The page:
The birth of Vilnius

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The search for the first Lithuanian capital has taken historians to various candidates that are more or less well-founded: Voruta, which was mentioned in the Halych–Volhynian Chronicle could have been founded in Vilnius, Kernavė or on the hill fort of Šeimyniškėliai near Anykščiai. Belarusian historians have looked for the first capital in the Ruthenian city of Navahrudak. However, historical research has shown that the 13th century capital as it is understood today did not exist: the early monarchy, controlled by the personal family ties of the ruler, demanded that he travel continuously through the lands under his control.

The first trustworthy verification of the residency of a Lithuanian monarch was Traidenis’ Kernavė. However, it was only Vilnius that became the true capital of the country, which according to Gediminas’ letters, was his royal city. In the middle of the 13th century there was a small fortified settlement that stood on Gediminas Hill. Traidenis established a new settlement at the foot of it: in 1271 on the northern slope of Gediminas Hill, covered with a deciduous forest, they began work on the building of small wooden houses. A few years later the houses were rebuilt, and a hearth for industrial needs was established at the southwestern foot of the hill (for metallurgy, and the production of charcoal, tar and turpentine) which was moved elsewhere in the 1420s. During the times of Butigeidis and Butvydas (around 1285-1295), enormous construction and expansion work was carried out. The construction of the Upper Castle, which was the residency of the grand duke, was finished on Pilies Hill (Castle Hill) in 1297. The settlement at the foot of the hill continued to expand. The growing density of construction, stability of the inhabited houses, and periodically replaced streets with a wooden surface allow one to talk about the appearance of a true pagan city. At the same time, Kreivasis Hill (Crooked Hill, also known as Plikasis or Trijų Kryžių Hill) also became inhabited. An Orthodox community, which became the Civitas Ruthaenica, or Russian City, was settled in an area near the intersection of the River Vilnia and the Polotsk and Medininkų–Rūdninkų routes. The southwestern foot of Pilies Hill, the place formerly used for the purposes of manufacturing, was settled by a colony of Catholic artisans and merchants from Riga, who invited the Franciscans to be their shepherds. A small brick church was built for them around 1321, which is incorrectly called the Cathedral of King Mindaugas in literature. A brick defensive wall, complete with towers that surrounded the town was built at the foot of Pilies Hill in the middle of the 14th century. A new river-bed was dug for the River Vilnia, which drained the wet valley where the river’s mouths were. Later on brick fortifications were installed in the Upper Castle. The grand dukes (or perhaps Christian missionaries) must have already built one or another residential brick building of 80 m2. Two have been found, but there may have been more.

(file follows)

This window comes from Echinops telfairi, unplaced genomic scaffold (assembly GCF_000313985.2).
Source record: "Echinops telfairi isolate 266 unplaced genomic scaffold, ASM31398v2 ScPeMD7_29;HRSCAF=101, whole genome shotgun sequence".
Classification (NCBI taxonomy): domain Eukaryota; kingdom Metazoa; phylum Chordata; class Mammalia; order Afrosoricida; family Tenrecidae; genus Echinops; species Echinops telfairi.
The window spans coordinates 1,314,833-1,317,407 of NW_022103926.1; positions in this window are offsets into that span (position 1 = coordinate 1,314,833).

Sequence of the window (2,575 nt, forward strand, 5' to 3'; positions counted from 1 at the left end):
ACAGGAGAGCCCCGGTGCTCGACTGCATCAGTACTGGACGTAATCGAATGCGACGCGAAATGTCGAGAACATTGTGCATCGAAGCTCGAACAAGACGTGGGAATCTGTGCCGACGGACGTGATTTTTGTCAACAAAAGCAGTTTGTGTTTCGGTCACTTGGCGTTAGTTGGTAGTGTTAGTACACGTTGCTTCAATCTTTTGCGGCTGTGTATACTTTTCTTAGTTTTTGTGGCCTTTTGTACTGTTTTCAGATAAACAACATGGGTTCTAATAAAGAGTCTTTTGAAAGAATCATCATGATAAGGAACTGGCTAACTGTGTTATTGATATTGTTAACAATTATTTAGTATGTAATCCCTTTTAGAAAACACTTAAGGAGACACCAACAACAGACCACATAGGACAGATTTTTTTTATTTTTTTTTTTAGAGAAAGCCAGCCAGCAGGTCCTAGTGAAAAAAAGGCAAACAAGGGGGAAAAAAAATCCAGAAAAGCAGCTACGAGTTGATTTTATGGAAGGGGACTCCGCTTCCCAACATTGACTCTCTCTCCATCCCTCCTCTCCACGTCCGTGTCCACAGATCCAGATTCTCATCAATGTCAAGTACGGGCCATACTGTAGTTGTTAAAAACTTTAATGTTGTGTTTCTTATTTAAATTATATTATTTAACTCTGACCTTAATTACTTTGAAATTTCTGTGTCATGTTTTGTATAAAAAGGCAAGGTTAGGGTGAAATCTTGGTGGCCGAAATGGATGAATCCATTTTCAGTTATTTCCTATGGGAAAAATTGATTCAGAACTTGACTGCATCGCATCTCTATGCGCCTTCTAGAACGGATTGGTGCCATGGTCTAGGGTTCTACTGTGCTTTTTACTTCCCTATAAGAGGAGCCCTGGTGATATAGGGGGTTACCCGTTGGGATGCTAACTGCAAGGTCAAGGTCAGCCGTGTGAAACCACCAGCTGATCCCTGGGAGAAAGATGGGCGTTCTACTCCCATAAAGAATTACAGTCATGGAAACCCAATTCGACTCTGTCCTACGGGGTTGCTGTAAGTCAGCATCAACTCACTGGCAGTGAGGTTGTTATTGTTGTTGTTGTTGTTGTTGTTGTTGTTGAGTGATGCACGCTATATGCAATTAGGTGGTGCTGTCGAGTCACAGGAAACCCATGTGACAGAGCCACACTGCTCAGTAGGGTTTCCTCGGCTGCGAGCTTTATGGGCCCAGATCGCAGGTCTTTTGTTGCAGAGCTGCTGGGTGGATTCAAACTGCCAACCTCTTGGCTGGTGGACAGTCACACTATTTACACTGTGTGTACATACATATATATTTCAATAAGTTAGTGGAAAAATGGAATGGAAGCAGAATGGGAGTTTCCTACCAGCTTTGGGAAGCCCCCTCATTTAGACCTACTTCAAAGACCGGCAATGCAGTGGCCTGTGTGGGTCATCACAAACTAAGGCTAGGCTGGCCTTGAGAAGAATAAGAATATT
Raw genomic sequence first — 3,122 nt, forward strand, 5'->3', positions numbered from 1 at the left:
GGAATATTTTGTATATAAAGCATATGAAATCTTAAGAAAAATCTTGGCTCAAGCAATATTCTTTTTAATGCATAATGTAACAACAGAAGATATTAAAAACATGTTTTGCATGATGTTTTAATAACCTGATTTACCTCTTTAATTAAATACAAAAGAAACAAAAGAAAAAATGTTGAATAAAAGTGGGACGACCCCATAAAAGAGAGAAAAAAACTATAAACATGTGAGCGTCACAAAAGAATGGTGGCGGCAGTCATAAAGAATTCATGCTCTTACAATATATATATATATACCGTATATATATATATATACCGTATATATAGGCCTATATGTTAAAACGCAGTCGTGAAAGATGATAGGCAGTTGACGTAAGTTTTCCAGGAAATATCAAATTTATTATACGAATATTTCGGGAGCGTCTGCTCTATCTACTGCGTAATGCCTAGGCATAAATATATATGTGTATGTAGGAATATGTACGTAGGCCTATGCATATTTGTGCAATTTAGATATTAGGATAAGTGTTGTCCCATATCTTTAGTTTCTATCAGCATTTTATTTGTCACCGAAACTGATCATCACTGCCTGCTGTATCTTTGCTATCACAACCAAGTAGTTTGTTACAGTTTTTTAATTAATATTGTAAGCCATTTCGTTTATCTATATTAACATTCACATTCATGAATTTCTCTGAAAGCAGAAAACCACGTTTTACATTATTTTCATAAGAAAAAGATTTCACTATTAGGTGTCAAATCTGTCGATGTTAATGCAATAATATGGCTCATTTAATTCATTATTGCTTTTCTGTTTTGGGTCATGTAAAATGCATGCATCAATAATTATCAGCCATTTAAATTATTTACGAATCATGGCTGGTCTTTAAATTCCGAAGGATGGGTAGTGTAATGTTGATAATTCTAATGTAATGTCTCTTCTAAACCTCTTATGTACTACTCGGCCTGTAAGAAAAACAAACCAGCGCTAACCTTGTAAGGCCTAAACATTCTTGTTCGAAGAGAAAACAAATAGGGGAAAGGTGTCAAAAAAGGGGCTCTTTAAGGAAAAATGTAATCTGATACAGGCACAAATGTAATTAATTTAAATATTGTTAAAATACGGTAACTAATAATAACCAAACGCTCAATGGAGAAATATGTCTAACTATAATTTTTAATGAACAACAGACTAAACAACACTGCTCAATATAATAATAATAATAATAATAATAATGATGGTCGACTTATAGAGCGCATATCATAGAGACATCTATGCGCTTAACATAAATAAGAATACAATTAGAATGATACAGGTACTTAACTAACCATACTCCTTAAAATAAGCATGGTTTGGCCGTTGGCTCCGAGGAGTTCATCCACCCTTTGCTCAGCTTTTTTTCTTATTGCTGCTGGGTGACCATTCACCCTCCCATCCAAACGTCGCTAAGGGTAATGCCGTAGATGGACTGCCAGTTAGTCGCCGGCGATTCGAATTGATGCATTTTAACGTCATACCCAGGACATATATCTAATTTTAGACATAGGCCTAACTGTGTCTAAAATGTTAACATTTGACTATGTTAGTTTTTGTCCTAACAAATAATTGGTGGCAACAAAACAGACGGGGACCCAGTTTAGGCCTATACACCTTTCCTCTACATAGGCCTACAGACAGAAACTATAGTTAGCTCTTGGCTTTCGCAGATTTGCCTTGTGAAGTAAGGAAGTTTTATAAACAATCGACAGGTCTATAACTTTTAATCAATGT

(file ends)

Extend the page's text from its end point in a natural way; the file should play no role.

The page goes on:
At the beginning the small curia of the ruler and the ruler’s residence established on the hill fort, pagan Lithuanian settlements scattered about, and Catholic German and Orthodox Ruthenian colonies became the centre of the grand duke’s government in just 30-50 years, the influential Eastern and Central European capital of Vilnius, the fame of which was quickly growing.

Literature: Lietuvos istorija, t. 3, XIII a. – 1385 m.: Valstybės iškilimas tarp Rytų ir Vakarų. D. Baronas, A. Dubonis, R. Petrauskas. Vilnius, 2011; Zabiela, G., Kur stovėjo Vorutos pilis, Lietuvos istorijos metraštis, 1991 metai, Vilnius, 1993.

Artūras Dubonis